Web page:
Sign up to TorahFax


Tuesday, Elul 19, 5783 (Hakhel Year) / September 6, 2023


This Shabbat we will read two Parshiot; Nitzavim and Vayeilech, in the book of Deuteronomy. Parshat Nitzavim is always read before Rosh Hashana.  In some years, Parshat Vayeilech is read separately, depending on which day of the week the holidays occur.


Parshat Nitzavim begins with Moshe's final words to the Jewish people, "You are standing together this day all of you before G-d. Your leaders, your tribes, your elders, your officer, all the men of Israel, your little ones, your wives and the stranger that is in the midst of your camp, from the hewer of the wood to the drawer of your water;  that you shall enter into the covenant of the L-rd your G-d and into His oath which the L-rd your G-d makes with you today... Not with you alone do I make this covenant and this oath; but with him that is here standing with us this day and also with those that are not here with us this day."


One of the reasons we read Parshat Nitzavim before Rosh Hashana, is that it contains an important lesson before Rosh Hashana. The Parsha begins with, "You are standing together this day all of youbefore G-d." Here Moshe emphasizes the importance of the Jewish people standing ALL together.


The Midrash says, "When one ties many sticks together, it is impossible to break them.  However, if each stick is separate, then even a child can break it."  This Parsha is a lesson as we prepare for Rosh Hashana, the Day of Judgment. If we ALL stand together as ONE, we will overcome any adversity who may be advocating in the heavenly court against us, and be inscribed for a healthy sweet New Year.


Q.  One reason for sounding the Shofar on Rosh Hashana is to recall the Giving of the Torah at Mount Sinai.  What connection does the Giving of the Torah have with Rosh Hashana - the day of judgment?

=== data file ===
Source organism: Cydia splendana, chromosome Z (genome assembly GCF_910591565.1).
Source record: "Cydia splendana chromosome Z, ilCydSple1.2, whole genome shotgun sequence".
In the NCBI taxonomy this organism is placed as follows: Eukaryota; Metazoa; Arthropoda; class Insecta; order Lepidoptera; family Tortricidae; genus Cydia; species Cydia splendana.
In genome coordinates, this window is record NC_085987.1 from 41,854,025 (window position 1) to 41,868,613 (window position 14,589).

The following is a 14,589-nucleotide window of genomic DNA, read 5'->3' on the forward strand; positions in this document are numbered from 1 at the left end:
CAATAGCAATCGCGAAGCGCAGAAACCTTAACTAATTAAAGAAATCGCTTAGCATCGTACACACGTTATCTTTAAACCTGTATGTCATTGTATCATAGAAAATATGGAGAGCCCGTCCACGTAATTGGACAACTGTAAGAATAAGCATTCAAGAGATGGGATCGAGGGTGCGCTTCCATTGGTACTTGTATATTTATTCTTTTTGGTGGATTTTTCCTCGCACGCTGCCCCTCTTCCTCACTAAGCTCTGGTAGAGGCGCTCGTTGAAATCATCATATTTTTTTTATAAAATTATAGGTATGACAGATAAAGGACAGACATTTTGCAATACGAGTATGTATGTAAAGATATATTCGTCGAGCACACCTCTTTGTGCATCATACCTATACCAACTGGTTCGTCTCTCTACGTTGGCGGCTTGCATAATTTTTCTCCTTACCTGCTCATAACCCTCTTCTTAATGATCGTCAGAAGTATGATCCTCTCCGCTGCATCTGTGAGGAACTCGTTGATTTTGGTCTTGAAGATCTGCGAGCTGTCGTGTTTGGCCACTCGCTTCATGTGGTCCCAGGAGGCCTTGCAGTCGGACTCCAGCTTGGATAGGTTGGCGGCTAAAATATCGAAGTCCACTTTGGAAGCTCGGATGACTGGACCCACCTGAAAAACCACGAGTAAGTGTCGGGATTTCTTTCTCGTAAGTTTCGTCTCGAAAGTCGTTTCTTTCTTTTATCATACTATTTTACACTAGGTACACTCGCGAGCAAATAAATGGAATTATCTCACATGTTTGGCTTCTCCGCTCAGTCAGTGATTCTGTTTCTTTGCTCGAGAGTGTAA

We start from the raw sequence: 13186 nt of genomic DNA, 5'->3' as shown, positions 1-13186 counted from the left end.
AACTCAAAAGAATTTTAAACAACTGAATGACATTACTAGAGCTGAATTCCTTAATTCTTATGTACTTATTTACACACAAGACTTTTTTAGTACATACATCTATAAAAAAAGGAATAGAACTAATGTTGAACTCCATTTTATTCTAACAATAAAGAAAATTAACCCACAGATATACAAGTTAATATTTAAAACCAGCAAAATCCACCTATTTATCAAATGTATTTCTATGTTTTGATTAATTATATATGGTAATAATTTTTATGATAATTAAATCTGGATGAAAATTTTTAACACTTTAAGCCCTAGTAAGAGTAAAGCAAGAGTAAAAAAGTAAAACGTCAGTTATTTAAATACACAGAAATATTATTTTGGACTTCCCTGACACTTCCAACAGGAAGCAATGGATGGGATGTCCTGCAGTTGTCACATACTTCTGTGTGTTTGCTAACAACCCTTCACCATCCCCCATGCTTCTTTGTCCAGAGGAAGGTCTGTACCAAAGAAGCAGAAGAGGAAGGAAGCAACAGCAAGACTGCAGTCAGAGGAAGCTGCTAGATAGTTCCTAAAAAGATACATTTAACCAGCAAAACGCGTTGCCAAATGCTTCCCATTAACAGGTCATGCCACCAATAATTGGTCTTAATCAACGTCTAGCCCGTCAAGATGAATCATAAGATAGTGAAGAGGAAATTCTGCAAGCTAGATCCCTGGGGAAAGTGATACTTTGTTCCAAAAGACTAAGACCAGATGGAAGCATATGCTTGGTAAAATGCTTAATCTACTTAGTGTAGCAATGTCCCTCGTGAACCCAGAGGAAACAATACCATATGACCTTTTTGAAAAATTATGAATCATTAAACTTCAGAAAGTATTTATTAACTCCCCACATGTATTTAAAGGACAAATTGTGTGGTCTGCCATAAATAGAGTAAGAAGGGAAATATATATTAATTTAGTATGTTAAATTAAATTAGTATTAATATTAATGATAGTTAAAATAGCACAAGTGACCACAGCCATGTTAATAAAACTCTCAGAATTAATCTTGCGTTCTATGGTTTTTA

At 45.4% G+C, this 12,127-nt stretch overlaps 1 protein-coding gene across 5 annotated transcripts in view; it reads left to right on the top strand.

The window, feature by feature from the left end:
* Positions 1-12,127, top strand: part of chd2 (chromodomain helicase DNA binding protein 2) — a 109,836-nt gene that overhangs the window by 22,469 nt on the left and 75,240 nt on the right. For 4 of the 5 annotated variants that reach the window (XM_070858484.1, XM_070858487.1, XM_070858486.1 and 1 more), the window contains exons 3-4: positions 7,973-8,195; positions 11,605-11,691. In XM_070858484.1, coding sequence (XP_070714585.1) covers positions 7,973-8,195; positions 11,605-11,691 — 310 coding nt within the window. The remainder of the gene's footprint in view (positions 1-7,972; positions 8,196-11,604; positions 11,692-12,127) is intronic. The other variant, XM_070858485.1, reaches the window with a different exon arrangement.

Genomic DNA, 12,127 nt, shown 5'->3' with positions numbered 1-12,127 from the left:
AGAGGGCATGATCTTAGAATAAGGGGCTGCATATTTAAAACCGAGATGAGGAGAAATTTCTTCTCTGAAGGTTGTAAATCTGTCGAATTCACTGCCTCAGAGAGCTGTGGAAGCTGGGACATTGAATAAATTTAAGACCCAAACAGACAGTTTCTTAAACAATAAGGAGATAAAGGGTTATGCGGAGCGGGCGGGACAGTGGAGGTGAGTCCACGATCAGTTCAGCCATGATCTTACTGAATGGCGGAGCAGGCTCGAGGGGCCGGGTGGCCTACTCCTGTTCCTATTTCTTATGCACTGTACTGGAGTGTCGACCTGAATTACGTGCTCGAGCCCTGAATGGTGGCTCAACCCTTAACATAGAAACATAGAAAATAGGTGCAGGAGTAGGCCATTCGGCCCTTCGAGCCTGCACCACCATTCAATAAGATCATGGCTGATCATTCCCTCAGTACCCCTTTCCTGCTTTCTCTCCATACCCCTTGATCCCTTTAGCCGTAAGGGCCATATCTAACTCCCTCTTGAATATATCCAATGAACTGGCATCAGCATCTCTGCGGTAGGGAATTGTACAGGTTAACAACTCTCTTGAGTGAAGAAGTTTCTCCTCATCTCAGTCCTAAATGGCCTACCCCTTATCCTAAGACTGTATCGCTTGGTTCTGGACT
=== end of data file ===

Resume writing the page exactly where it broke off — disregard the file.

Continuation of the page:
A.  Rabbi Levi Yitzchak of Barditchev gives the following parable: A king got lost in a forest. He wandered deeper and deeper in the woods, until he lost all hope of ever finding his way out. One day, he met a man who led him out of the forest and helped him back to his kingdom and palace.


The king rewarded the man greatly and made him one of his closest friends. One day, the man sinned against the king.  Knowing that he was about to be severely punished, the man asked of the king to grant him one last wish--that he be allowed to wear the same clothes that he wore when he saved the king.  The king agreed.  As soon as the king looked at him, he remembered how the man saved his life.  This invoked feelings of affection by the king and he forgave the sinner and restored him to his position.


The same is with the Jewish people when we stand before G-d in judgment on Rosh Hashana.  When G-d wanted to give the Torah He approached many nations, but no other nation was willing to accept the restrictions and responsibilities of the Torah and mitzvot.  Only the Jewish people accepted the Torah and crowned G-d as their king. Sounding the Shofar on Rosh Hashana recalls the giving of the Torah when only the Jewish people were there for G-d. By sounding the Shofar, we remind G-d that we were there for Him (so to say) when no one else was. So too, we ask that He will be merciful to us and grant us a happy and healthy New Year.